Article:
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Excellent Turkish-Learning Websites

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Excellent and Good Turkish Websites to learn Turkish

 

There are several excellent and very good websites to learn Turkish.  My favourites are as follows:

 

www.turkishteatime.com EXCELLENT WEBSITE

www.turkishbasics.comwww.turkishfree.webs.comwww.onlineturkish.comwww.princeton.edu/~turkish/reading1.htmlwww.turkishlanguage.co.uk   EXCELLENT WEBSITEwww.ielanguages.comwww.worldstories.org.uk  (click on TURKISH)www.turkishclass.comwww.totally-turkish.com 

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Thanks for those Jade. You'll have us all speaking Turkish on here before long! Posted Image
 
I learnt this!
 
Tencere yuvarlanmış kapağını bulmuş!
It's nothing to do with finding lids of saucepans, it means, 'They're perfect for each other'. Posted Image
 
I can't get my head around some of the saying in Turkish, can you, JP or you Leyla explain?

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But JP, that's not what the words say. What is the exact translation?

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Thanks, I thought it was something like that. Strange! How on earth can that be translated into 'They're perfect for each other' I don't know. :D

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Birds of a feather flock together means people who are similar come together, like I suppose English people meet up together in Turkey and Turkish people in other countries like to live in the same area.

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Hi folks! I hope you are doing well!

Sometimes I drop in and take a look around..

Let me add a note about this idiom: Turkish people use this idiom in particular in a criticizing way: Not when two nice features match, but when the features subject to criticism are concerned. If you say , let's say, to a newly married couple 'tencere yuvarlanmış, kapağını bulmuş' this will directly humiliate the couple!Posted Image

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Hi Saffron, nice to hear from you again. As you say, I have always heard that in a negative sense. Not always necessarily about couples but keeping bad company. In the same way that "birds of a feather flock together" has a darker side to it. As in, if you hang out with people who drink and gamble and womanise you are probably like that yourself. Usually said with a loud disapproving sniff.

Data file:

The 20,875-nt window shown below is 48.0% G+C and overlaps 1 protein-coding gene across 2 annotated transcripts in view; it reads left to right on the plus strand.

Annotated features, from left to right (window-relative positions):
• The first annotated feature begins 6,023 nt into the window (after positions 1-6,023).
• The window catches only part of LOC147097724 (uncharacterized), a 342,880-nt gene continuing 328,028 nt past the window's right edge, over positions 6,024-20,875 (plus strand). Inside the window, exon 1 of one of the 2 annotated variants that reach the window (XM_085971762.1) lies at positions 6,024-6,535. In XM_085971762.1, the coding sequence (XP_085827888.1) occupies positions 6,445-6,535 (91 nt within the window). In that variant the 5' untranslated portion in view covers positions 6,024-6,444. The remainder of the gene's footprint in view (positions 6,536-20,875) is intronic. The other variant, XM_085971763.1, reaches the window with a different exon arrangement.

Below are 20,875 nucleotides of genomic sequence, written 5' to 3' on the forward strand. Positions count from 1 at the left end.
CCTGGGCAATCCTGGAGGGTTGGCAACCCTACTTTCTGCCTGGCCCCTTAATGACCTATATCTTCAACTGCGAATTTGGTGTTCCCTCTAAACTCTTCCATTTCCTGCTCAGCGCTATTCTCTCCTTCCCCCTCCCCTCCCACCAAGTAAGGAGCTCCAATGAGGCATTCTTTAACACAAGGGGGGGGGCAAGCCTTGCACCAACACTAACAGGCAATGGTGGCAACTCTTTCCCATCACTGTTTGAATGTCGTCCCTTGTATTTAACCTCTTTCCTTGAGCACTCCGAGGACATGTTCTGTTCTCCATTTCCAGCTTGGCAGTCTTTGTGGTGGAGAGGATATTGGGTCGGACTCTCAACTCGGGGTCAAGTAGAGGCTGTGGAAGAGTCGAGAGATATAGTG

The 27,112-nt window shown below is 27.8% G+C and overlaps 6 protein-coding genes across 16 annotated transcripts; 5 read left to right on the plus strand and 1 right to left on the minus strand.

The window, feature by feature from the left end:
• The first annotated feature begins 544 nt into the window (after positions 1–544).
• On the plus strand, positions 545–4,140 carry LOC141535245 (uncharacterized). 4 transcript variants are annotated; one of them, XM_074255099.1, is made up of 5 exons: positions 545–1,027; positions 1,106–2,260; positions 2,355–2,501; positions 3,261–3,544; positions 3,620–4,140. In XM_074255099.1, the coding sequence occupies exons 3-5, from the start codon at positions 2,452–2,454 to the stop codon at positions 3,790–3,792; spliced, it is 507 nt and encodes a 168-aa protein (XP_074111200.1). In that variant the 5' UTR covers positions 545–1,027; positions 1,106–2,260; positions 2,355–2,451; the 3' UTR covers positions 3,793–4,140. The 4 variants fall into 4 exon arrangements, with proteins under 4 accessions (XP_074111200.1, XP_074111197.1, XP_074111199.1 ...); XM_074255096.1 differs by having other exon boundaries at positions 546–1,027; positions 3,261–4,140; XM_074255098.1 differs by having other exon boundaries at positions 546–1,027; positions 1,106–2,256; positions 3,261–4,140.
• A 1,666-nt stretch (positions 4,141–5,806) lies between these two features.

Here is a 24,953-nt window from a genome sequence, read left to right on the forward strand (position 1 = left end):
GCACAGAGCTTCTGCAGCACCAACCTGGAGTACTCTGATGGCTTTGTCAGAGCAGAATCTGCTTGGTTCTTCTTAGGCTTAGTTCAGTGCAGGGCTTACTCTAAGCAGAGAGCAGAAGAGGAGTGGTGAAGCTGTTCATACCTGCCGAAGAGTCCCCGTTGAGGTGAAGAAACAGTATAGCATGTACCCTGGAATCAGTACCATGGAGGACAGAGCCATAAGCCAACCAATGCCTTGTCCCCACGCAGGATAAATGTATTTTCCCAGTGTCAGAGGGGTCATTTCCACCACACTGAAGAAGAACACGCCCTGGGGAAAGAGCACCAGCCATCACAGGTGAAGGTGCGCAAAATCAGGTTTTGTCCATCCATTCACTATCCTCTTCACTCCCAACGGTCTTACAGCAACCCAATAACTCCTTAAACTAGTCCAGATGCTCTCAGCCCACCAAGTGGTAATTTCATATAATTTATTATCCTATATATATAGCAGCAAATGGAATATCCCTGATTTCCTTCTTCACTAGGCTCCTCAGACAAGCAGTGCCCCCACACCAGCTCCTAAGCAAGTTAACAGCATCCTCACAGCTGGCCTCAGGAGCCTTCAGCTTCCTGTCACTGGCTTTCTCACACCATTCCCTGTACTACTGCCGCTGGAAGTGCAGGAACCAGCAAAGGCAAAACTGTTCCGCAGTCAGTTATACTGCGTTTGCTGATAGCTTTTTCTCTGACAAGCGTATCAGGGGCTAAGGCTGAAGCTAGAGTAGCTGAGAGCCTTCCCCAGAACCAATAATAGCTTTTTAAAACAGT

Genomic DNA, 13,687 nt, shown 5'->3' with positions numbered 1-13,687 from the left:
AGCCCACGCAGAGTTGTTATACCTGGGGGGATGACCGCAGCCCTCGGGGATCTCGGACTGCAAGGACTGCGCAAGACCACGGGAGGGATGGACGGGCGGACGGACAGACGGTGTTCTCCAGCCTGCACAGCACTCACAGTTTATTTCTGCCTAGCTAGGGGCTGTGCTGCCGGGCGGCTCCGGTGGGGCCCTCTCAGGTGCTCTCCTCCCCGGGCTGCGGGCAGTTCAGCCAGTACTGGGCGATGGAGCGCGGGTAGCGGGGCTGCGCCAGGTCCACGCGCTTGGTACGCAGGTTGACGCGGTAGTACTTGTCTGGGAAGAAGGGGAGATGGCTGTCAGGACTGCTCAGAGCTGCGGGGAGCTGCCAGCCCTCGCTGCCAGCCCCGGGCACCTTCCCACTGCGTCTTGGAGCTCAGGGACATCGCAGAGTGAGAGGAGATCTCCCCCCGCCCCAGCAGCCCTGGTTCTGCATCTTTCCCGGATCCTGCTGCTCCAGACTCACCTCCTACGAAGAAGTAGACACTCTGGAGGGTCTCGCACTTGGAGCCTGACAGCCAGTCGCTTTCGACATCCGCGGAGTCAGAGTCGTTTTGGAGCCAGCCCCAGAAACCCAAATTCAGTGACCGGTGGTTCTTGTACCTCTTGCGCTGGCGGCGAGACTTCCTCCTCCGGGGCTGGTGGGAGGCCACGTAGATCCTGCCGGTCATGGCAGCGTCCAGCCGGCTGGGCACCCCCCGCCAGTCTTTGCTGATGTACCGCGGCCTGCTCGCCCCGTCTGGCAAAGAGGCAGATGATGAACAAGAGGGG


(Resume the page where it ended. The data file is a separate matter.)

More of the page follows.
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Thanks Saffron. I'd never heard that expression before until I came across it on that first link that Jade put in. The point I was making was that there is no way that you can get the sense of what it means from the literal translation. The saucepan rolled away and found its lid.Posted Image

 

 

Nice to 'see' you Saffron. Posted Image

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Welcome back Saffron -- I see you have called in for a glass of tea !

That's an interesting idiom, and useful to know it's only used in disdain, (otherwise we might have opened our mouth & put our foot in it ! (By the way, is there a Turkish idiom for that?) Posted Image

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Hi Meral, yes!Posted Image

I cannot remember any Turkish idiom that would exactly mean the same..

But there is something similar, let me write it down on this occassion : 'Balıklama atlamak/ balıklama dalmak'

'Balıklama' is a diving term. Balıklama dalmak/atlamak is to dive headfirst. This idiomatic expression is used if somebody gets involved in a project, idea, action readily and without giving due care to the possible outcomes..

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  • 10 months later...
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It sounds like the one my father-in-law said, you hang around thieves, you are going to be a thief. It was about my husband smoking and how all his friends smoke. Turkish expression are interesting to say the least, lol. I took two Turkish courses, my teacher taught some Turkish expressions. "I am so hungry, my stomach is ringing" (Çok açım karnım zil çalıyoror). There is another one, it is often used with someone you are upset with and ready to slap them, "Your five friends are coming." I can't remember the exact Turkish translation.

My husband was driving on the highway. He got mad at the guy in front of him, he said something like this in Turkish you are driving like you are in the fields. If you want to insult some driving you ask them did you get your driver licence from the butcher?!

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